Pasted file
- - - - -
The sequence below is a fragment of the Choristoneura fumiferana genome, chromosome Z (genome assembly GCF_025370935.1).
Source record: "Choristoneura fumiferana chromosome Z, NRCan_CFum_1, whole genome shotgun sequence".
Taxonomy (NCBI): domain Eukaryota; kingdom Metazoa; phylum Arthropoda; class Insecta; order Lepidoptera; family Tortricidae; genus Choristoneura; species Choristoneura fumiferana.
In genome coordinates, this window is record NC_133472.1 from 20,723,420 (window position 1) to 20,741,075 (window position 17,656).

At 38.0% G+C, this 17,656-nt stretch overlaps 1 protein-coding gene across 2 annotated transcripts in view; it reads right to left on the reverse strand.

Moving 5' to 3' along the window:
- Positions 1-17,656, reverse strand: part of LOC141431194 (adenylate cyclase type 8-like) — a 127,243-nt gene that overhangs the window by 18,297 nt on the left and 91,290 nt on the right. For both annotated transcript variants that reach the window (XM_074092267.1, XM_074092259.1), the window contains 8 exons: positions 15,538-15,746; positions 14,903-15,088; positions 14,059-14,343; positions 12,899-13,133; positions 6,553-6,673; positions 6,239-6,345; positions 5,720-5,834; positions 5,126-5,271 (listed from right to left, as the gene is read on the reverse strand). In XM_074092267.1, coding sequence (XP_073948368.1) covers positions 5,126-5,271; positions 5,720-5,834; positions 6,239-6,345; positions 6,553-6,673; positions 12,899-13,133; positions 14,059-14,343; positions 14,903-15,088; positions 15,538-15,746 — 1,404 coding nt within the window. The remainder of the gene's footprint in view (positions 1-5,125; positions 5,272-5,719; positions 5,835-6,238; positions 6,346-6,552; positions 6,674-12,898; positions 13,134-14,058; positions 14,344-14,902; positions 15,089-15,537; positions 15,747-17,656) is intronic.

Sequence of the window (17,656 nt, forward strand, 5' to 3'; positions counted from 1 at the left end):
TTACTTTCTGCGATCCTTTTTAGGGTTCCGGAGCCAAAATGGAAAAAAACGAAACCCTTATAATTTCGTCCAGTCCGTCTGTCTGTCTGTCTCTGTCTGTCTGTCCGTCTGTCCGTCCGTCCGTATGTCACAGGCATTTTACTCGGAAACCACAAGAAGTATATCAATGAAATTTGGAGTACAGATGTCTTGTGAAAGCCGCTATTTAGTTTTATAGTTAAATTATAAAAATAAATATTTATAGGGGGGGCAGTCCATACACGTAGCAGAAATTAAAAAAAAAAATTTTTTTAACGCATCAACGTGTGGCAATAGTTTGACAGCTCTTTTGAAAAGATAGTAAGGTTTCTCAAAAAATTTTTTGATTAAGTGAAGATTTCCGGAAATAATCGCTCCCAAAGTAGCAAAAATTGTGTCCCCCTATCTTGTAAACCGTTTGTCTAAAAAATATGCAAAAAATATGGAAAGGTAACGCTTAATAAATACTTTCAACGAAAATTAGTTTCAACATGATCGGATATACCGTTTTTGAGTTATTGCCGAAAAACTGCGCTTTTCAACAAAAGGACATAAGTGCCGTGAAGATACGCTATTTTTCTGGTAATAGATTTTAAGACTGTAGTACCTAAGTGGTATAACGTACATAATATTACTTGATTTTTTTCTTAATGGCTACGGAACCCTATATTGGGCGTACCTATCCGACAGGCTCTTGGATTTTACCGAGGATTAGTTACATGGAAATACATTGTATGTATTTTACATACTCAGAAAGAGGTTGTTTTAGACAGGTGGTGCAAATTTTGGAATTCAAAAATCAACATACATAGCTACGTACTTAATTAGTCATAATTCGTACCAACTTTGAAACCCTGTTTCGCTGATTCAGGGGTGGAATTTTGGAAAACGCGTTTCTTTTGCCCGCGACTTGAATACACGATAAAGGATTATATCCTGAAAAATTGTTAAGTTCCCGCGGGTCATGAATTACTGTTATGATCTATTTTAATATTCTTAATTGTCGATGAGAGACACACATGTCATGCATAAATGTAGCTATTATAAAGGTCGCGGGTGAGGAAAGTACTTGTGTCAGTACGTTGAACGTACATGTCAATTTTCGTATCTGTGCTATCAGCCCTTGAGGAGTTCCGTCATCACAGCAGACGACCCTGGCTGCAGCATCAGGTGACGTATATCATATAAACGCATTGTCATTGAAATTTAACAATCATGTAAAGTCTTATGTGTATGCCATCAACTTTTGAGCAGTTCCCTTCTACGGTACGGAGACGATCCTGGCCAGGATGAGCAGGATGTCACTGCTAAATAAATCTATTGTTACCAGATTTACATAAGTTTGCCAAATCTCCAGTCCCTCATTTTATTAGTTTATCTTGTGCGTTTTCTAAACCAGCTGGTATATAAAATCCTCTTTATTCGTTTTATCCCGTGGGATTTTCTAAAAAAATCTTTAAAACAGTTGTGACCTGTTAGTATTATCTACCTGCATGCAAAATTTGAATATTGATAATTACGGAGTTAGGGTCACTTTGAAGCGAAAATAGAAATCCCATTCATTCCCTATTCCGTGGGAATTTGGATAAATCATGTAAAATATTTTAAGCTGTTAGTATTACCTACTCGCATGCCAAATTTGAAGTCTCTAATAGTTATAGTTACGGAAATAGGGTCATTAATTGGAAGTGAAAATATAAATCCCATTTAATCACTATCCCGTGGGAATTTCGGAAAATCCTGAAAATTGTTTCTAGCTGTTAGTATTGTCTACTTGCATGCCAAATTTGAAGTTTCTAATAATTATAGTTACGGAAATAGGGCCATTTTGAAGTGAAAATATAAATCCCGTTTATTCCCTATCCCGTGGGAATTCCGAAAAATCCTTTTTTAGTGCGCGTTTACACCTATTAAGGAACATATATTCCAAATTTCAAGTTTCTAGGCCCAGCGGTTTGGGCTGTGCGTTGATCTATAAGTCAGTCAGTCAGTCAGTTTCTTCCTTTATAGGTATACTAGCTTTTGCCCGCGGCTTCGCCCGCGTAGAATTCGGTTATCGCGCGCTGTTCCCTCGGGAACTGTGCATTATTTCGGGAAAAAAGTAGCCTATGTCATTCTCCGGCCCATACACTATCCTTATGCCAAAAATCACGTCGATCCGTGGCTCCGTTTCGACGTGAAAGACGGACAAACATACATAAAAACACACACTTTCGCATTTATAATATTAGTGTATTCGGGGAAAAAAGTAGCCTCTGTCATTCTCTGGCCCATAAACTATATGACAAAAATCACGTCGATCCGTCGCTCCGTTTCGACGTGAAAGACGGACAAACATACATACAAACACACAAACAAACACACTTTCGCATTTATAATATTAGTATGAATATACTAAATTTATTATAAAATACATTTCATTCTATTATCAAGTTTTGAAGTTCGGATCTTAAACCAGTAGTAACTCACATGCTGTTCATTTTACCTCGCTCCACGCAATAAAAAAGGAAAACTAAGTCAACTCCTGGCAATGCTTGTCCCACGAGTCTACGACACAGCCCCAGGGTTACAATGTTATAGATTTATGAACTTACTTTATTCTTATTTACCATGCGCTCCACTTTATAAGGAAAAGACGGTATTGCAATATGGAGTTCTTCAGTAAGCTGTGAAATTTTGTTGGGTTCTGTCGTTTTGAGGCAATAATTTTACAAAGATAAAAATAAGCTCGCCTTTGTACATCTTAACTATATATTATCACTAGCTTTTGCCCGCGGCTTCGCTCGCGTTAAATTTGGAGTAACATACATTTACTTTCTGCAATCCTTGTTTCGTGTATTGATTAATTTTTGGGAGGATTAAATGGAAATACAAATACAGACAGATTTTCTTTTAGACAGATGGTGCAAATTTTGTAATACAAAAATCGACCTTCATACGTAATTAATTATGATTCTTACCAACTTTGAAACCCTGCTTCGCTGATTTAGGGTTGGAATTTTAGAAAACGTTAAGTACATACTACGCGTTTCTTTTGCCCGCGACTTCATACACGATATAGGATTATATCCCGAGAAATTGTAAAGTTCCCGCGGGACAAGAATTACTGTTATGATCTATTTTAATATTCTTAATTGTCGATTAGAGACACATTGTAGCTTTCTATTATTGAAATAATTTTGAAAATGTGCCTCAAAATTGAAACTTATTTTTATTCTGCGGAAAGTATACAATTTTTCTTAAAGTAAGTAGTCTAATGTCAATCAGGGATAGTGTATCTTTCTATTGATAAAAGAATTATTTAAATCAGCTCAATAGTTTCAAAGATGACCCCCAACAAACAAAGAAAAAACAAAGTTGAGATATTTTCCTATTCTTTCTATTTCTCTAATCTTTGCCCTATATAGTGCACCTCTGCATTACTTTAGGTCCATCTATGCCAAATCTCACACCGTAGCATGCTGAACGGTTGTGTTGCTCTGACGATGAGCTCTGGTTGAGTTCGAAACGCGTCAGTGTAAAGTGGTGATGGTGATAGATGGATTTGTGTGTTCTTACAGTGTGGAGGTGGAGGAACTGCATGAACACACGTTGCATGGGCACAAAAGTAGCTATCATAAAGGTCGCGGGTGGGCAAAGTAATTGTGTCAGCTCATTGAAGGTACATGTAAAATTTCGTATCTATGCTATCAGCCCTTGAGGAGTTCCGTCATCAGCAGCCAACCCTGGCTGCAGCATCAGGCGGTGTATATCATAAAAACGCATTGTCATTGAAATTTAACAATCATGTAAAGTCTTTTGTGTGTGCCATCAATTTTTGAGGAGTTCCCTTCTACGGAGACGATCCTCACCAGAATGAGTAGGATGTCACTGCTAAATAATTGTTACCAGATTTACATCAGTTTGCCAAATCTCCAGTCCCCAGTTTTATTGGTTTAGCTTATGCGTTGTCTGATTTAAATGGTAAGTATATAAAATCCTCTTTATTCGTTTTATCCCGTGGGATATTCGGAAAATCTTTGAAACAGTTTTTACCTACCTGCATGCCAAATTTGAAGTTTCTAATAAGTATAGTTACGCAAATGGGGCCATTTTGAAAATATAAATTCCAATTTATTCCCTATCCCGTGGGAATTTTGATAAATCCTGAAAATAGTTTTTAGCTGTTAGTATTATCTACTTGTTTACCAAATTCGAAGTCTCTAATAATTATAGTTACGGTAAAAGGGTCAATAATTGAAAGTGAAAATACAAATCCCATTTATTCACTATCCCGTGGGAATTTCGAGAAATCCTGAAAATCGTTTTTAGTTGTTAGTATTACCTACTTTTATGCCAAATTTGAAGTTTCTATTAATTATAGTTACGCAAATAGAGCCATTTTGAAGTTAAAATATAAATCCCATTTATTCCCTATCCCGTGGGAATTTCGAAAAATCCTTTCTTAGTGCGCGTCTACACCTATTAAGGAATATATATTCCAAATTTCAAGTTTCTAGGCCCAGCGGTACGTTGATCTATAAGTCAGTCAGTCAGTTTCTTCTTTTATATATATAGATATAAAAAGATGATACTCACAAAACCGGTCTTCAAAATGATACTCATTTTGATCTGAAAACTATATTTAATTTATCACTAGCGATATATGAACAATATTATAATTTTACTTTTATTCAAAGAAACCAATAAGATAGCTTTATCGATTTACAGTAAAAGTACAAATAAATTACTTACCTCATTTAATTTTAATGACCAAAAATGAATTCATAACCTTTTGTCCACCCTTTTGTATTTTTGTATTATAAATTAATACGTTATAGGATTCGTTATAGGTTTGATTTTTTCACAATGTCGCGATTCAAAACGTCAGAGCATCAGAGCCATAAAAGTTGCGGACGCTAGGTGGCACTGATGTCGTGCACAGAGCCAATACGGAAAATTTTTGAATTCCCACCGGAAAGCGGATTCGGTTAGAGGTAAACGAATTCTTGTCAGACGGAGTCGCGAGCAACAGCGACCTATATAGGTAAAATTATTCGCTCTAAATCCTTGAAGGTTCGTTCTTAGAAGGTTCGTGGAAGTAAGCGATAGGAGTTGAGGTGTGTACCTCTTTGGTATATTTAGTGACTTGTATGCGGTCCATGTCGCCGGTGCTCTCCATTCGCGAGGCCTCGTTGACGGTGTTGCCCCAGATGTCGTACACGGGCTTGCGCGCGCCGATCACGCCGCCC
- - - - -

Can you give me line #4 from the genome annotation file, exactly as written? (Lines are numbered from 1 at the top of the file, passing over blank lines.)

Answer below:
In genome coordinates, this window is record NC_133472.1 from 20,723,420 (window position 1) to 20,741,075 (window position 17,656).